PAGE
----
A disturbing fraud trend is on the rise and developing into a severe risk for Ontario businesses: Social Engineering Fraud. Sometimes called “human hacking,” social engineering fraud is the art of getting people to disclose confidential or proprietary information voluntarily. And that voluntary release of information is creating new vulnerabilities for businesses.
Typically attackers will leverage an employee’s natural willingness and desire to help. They will subsequently trick them into doing certain things that help facilitate the fraud. Most often these attackers set up a mock phone line and email accounts, often progressing to elaborate face-to-face interactions. These criminals work hard to develop personal relationships and exploit staff. When the time is right, they expertly execute attacks or other actions to break down security, ultimately stealing funds from unsuspecting businesses.
And because most companies have willingly provided the hackers with their confidential or proprietary information, they are excluded from compensation or attribution from insurance their companies.
Social Engineering Fraud: What to Look For
While it can be difficult to recognize social engineering fraud, there are some common strategies these human hackers employ in their efforts to steal your information and your money. They will often:
- pose or impersonate a person of authority;
- email or call someone claiming to be a person in an authority position and request organization contacts, detailed personal information or other personal credentials;
- use a similar-sounding interactive voice response systems to add legitimacy to their false company image. These IVRs will frequently include features such as “press 0 for an operator” or provide callers with an opportunity to input their banking information via a telephone touchpad; or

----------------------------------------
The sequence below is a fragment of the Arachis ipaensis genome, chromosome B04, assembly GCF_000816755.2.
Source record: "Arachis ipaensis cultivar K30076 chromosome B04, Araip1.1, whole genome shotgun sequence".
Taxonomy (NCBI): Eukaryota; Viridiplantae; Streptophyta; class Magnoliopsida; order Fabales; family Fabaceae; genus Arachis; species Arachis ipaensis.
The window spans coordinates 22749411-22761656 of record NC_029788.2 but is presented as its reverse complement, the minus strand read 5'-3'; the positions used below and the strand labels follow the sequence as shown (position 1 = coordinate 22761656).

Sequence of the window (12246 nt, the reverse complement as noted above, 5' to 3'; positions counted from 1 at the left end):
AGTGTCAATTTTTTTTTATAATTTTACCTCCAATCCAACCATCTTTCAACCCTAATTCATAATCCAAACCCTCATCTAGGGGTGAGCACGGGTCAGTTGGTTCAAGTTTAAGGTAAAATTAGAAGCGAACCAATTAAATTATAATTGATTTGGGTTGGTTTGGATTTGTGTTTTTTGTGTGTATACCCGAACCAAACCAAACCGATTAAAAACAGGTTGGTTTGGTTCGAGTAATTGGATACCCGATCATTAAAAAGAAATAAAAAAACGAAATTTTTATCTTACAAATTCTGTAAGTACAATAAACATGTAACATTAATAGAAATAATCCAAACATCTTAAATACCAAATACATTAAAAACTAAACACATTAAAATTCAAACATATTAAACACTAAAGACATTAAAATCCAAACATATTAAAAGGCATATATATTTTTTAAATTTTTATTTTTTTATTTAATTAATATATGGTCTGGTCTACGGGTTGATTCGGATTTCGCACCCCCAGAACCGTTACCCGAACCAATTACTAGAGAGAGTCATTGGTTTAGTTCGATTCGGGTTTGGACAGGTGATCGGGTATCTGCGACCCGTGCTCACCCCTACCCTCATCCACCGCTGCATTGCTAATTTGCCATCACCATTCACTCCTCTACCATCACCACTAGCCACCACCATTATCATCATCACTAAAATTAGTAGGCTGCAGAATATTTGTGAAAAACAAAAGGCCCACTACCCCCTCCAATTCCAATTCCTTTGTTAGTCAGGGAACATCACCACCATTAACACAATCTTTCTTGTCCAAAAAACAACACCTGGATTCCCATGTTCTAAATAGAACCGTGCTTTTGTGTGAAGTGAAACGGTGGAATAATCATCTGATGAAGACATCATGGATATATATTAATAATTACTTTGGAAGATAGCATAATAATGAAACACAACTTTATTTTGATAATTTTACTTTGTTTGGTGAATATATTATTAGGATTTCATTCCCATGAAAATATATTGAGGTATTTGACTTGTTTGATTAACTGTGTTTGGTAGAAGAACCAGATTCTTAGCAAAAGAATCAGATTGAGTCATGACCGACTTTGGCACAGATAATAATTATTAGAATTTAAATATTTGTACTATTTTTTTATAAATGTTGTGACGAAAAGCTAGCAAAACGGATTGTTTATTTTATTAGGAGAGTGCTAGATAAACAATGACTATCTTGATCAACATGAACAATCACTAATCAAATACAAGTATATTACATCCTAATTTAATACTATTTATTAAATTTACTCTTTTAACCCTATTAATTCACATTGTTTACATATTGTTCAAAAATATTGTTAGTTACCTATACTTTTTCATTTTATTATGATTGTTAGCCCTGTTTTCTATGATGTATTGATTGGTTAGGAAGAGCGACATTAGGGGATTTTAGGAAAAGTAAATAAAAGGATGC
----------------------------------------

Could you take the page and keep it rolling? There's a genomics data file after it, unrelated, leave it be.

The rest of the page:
- bait employees by leaving portable data devices, such as USB drives, in noticeable locations. When a well-meaning employee plugs the drive into their system trying to determine who owns it, they unknowingly load spyware onto the company computer system.
One such case was heard recently in the U.S. Court of Appeal (5th Circuit). The case argued vendor impersonation should fall under the company’s “traditional” commercial crime policy. However, the Court held that the company’s loss did NOT “trigger indemnity under the computer fraud coverage.” In other words, because their computer system was not hacked – the loss wasn’t as a result of ‘unauthorized’ computer use, but rather the actions of the company’s employees – there was no attribution available.
Social engineering fraud is very real and potentially sets a company up for uninsured losses unless your policy specific addresses human hacking coverage.
Review Policies and Procedures
When it comes to trying to infiltrate your company, criminals are relentless; they’re always looking for new ways to hack the system and your business. To prevent unnecessary and uninsured losses:
- review your in-house security protocols;
- ensure all employees fully understand their role in implementing information safety best practices; and
- talk with your policy provider to find out the exact scope of your coverage.
And if your coverage doesn’t specifically talk about social engineering fraud, it might be an ideal time to update your policy language.
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